Who is Pieter Mulier, the New Creative Director of Alaïa?

Who is Pieter Mulier, the New Creative Director of Alaïa?

Pieter Mulier. Photo: Pierre Debusschere

The name Pieter Mulier will be familiar to true fashion obsessives. The Belgian designer has had a hand in some of the most influential collections of the past 20 years, having started his career as an intern at Raf Simons’s eponymous brand in the early aughts and risen to become Simons’s righthand at Jil Sander and Christian Dior. When Simons was appointed the chief creative officer of Calvin Klein in 2016, Mulier was installed as his number two, with the title of creative director of womenswear.
But for many outside the industry, Mulier’s name and work might be less known. Maybe that makes him a perfect fit for Alaïa, founded by the Tunisian designer Azzedine Alaïa in Paris in 1980. The maison has long done things its own way, shying away from the fashion calendar and only showing a collection when it was deemed ready by Alaïa himself. Fans of the 2014 documentary Dior and I, which chronicled the making Simons’s first Dior Haute Couture collection, will find in Mulier a similar attention to detail and care.
Here, a breakdown of everything you need to know about Alaïa’s new creative director.
Mulier Isn’t Formally Trained in Fashion Design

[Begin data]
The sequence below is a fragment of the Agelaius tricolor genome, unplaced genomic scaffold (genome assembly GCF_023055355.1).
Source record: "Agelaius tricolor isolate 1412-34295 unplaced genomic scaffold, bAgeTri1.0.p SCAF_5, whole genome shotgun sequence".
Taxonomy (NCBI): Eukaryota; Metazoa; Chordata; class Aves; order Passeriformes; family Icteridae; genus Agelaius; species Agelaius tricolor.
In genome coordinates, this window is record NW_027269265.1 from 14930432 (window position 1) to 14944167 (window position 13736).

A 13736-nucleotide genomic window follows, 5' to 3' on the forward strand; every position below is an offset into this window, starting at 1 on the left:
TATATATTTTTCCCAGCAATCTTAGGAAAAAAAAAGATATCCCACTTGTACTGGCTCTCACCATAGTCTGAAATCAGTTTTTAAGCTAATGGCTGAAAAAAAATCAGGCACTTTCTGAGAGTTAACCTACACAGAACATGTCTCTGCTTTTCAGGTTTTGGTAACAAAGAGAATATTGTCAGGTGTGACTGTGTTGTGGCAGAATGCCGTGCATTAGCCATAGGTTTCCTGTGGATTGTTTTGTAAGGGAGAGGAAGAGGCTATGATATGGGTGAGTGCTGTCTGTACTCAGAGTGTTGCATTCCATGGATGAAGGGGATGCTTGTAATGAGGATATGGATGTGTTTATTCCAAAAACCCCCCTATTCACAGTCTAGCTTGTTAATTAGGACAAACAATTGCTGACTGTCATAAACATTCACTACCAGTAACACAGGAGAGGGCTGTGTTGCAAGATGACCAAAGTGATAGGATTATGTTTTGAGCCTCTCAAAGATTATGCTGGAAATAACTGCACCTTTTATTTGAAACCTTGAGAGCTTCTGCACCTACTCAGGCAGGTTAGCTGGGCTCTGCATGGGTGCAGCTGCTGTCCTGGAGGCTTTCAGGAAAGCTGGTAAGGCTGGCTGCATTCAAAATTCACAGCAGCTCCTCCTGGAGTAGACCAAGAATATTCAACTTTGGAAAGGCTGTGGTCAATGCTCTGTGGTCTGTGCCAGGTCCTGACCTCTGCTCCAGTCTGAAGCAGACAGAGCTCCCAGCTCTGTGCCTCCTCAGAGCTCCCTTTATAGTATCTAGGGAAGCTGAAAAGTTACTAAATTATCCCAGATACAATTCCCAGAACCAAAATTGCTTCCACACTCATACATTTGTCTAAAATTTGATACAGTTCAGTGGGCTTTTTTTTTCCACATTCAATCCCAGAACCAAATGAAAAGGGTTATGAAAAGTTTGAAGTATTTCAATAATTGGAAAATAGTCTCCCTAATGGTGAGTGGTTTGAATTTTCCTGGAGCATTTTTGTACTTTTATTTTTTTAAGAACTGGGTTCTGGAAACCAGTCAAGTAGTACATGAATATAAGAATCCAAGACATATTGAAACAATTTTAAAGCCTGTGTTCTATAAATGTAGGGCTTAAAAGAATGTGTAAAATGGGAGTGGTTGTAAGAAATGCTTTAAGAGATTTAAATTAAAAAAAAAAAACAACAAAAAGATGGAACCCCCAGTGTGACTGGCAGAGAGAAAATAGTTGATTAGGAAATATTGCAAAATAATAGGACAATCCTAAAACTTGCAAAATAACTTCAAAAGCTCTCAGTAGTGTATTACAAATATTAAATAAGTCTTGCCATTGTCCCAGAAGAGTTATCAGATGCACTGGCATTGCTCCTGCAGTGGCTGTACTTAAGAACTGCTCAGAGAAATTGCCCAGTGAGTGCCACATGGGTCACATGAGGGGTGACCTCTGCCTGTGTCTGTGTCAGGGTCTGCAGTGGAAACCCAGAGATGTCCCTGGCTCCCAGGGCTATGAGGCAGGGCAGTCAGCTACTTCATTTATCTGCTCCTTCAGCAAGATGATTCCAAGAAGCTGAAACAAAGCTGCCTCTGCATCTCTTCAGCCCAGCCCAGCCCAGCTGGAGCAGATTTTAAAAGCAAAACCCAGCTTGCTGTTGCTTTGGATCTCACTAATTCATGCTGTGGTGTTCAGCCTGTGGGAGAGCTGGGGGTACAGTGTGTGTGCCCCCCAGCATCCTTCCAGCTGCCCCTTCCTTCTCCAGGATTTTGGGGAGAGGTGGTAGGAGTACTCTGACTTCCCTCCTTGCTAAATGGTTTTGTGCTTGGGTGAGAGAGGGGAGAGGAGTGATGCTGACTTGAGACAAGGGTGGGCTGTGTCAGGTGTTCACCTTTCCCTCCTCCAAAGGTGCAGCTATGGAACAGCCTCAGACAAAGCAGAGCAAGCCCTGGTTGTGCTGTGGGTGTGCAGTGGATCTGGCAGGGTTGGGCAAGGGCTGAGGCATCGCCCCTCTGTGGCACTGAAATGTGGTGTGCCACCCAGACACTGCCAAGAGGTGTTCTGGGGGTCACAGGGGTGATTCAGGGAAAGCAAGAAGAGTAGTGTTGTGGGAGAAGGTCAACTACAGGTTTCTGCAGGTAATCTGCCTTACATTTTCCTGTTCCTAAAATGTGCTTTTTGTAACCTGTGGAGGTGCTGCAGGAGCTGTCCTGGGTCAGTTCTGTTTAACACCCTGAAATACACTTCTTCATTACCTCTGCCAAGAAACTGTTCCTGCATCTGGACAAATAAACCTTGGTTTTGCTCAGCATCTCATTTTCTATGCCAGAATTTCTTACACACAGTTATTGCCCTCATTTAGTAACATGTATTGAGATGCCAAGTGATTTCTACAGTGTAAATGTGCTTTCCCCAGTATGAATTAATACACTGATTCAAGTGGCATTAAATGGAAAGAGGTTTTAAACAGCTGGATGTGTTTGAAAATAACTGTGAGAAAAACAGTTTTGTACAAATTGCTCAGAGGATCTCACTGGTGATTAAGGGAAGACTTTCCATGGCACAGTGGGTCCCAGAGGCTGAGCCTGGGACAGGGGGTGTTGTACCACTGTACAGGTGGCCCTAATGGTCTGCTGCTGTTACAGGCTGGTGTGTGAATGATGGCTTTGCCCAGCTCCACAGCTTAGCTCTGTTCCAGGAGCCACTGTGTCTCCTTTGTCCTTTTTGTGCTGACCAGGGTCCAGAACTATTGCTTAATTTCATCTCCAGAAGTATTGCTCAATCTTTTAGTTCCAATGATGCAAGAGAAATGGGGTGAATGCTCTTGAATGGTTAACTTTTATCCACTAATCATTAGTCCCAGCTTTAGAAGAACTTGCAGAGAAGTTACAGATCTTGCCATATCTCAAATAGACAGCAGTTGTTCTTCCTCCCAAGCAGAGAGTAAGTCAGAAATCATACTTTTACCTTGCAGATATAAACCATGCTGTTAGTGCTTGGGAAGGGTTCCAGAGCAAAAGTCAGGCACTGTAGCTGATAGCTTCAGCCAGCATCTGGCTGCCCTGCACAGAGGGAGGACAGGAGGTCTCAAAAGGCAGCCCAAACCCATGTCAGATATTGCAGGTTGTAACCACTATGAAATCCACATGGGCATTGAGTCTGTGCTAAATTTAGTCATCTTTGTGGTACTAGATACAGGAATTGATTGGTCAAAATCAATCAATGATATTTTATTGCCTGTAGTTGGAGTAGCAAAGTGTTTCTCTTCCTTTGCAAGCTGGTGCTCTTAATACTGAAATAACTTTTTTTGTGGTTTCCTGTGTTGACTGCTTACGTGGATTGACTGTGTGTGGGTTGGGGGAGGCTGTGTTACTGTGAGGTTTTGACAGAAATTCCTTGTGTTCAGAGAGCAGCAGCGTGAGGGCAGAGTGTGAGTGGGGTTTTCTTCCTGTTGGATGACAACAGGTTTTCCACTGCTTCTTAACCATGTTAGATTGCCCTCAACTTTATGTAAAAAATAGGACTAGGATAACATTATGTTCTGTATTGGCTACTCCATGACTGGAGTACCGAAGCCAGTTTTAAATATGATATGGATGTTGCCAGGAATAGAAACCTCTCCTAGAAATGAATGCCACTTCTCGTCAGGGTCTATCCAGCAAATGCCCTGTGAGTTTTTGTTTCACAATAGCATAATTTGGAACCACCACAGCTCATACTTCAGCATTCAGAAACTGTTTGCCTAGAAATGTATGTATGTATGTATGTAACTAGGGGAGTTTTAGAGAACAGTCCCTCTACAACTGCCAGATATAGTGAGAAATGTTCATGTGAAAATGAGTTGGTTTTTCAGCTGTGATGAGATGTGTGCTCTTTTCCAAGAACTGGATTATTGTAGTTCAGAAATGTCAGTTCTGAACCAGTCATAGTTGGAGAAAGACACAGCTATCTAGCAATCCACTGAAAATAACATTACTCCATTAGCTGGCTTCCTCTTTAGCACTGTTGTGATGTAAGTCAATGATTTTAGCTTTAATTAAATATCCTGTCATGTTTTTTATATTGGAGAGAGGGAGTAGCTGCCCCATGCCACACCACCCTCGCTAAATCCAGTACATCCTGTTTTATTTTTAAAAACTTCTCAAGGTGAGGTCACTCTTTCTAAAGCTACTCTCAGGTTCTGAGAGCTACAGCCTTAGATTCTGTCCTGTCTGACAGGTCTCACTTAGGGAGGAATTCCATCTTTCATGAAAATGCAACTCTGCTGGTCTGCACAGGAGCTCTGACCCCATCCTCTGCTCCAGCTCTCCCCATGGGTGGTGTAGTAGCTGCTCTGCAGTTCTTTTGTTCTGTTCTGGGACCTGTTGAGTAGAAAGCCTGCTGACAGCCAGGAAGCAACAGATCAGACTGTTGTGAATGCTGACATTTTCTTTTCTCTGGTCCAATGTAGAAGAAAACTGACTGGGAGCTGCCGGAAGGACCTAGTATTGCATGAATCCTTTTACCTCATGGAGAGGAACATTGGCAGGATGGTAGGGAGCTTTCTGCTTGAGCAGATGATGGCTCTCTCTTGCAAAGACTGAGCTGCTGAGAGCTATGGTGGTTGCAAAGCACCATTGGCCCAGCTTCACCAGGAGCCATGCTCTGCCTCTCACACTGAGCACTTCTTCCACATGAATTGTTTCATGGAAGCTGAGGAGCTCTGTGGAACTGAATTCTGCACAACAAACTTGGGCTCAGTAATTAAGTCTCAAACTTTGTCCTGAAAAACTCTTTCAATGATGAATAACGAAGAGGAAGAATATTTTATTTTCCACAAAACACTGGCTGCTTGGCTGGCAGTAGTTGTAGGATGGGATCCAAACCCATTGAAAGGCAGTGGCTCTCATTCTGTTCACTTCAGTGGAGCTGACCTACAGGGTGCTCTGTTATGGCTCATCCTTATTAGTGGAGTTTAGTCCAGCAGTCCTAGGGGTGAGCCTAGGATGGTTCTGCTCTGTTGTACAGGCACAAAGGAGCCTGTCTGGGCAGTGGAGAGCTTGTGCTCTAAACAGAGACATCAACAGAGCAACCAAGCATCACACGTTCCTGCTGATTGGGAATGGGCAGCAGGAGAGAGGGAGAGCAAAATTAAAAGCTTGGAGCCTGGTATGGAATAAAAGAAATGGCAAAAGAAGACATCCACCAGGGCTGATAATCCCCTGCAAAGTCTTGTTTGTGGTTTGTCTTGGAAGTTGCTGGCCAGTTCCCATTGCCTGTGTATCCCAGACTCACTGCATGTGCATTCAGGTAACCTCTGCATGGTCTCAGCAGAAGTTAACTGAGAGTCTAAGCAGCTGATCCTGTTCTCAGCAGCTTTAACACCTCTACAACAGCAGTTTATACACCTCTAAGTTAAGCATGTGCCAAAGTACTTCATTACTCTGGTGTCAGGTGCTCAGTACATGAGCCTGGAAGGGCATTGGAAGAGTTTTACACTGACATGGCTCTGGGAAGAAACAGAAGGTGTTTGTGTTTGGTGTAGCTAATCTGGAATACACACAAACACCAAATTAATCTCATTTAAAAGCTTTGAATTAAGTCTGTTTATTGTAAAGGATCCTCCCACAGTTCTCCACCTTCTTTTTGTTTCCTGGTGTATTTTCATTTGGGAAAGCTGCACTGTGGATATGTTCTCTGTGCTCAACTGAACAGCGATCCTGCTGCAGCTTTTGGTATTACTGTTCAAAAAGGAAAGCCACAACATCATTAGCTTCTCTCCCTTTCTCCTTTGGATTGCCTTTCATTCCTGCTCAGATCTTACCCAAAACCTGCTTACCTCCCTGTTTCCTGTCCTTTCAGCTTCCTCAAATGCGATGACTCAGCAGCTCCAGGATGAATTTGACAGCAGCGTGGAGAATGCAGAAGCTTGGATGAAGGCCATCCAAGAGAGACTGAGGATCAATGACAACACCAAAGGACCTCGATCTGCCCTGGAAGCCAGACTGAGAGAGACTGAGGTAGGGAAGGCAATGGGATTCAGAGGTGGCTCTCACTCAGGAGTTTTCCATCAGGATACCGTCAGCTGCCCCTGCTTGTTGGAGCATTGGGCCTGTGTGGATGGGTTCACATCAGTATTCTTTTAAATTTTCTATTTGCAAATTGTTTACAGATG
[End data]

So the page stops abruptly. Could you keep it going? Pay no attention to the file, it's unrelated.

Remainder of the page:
Born in Belgium, Mulier studied at the Institut Saint-Luc in Brussels, a university that has produced an astounding amount of comic book artists and illustrators. Mulier, instead, studied architecture. His mentor Raf Simons studied industrial design at Genk’s LUCA School of Arts.
Raf Simons and Pieter Mulier take a bow after the Calvin Klein fall 2017 runway show in New York. Photo: Getty Images

Mulier Is Really, Truly Simons’s Right Hand
Thanks to Instagram, we know that Mulier started interning at Raf Simons amid the making of the brand’s fall 2002 Virginia Creeper collection. Since then, Mulier has been a constant presence by Simons’s side. He became the brand’s head designer by 2003, overseeing its menswear collections until 2010. From 2006 to 2009, he consulted at Jil Sander, where Simons was creative director, joining Jil Sander full-time in 2010. When Simons left Jil Sander in 2012, Mulier went with him; they took up residence at Christian Dior less than a year later.
“It evolved from being colleagues to a friendship now. I always think it’s like a ping-pong game,” Mulier told Another magazine in 2015 of his relationship with Simons. “He taught me a lot about art—you know his references are a lot of art and architecture—and luckily this is also my background, so this helps, and I think it works in both ways.”
But Mulier Did Not Join Prada With Raf Simons
When the pair’s stint at Calvin Klein ended in 2018, they returned to Antwerp. But while Simons worked on his eponymous label, Mulier seemed to be recalibrating. When the former was named Miuccia Prada’s co-collaborator at Prada in February 2020, the latter was not part of the deal, to the surprise of industry insiders. Many assumed a plum job was on the horizon, though it was Mulier’s partner, Matthieu Blazy, who made headlines with his appointment as the womenswear creative director at Bottega Veneta. Maybe we didn’t have our ears close enough to the ground: After nearly two years at home in Antwerp, Mulier is assuming one of the most coveted jobs in Paris, stepping into the shoes of a true master.
Read Next: Supermodel Cindy Bruna Remembers Her Most Cherished Memories with Azzedine Alaïa
Originally published on Vogue.com